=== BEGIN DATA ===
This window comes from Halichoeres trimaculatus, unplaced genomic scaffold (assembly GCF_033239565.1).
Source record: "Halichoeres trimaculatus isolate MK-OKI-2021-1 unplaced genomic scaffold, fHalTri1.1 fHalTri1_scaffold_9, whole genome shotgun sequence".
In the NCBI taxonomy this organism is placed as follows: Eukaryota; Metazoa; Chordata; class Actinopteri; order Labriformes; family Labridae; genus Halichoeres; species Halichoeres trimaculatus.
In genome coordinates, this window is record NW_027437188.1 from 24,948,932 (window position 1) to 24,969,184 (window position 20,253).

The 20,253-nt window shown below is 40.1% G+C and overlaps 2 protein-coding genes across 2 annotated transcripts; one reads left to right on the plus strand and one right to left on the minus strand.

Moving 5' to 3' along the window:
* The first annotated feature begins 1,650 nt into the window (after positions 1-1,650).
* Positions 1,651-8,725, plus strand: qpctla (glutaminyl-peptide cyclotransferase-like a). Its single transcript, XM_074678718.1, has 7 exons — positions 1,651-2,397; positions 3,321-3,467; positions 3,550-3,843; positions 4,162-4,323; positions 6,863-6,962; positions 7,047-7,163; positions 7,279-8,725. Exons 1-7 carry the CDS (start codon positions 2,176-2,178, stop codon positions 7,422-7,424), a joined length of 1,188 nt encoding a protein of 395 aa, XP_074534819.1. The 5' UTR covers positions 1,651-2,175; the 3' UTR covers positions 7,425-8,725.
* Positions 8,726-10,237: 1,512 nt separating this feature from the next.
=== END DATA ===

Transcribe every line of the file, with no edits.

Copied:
This window comes from Halichoeres trimaculatus, unplaced genomic scaffold (assembly GCF_033239565.1).
Source record: "Halichoeres trimaculatus isolate MK-OKI-2021-1 unplaced genomic scaffold, fHalTri1.1 fHalTri1_scaffold_9, whole genome shotgun sequence".
In the NCBI taxonomy this organism is placed as follows: Eukaryota; Metazoa; Chordata; class Actinopteri; order Labriformes; family Labridae; genus Halichoeres; species Halichoeres trimaculatus.
In genome coordinates, this window is record NW_027437188.1 from 24,948,932 (window position 1) to 24,969,184 (window position 20,253).

The 20,253-nt window shown below is 40.1% G+C and overlaps 2 protein-coding genes across 2 annotated transcripts; one reads left to right on the plus strand and one right to left on the minus strand.

Moving 5' to 3' along the window:
* The first annotated feature begins 1,650 nt into the window (after positions 1-1,650).
* Positions 1,651-8,725, plus strand: qpctla (glutaminyl-peptide cyclotransferase-like a). Its single transcript, XM_074678718.1, has 7 exons — positions 1,651-2,397; positions 3,321-3,467; positions 3,550-3,843; positions 4,162-4,323; positions 6,863-6,962; positions 7,047-7,163; positions 7,279-8,725. Exons 1-7 carry the CDS (start codon positions 2,176-2,178, stop codon positions 7,422-7,424), a joined length of 1,188 nt encoding a protein of 395 aa, XP_074534819.1. The 5' UTR covers positions 1,651-2,175; the 3' UTR covers positions 7,425-8,725.
* Positions 8,726-10,237: 1,512 nt separating this feature from the next.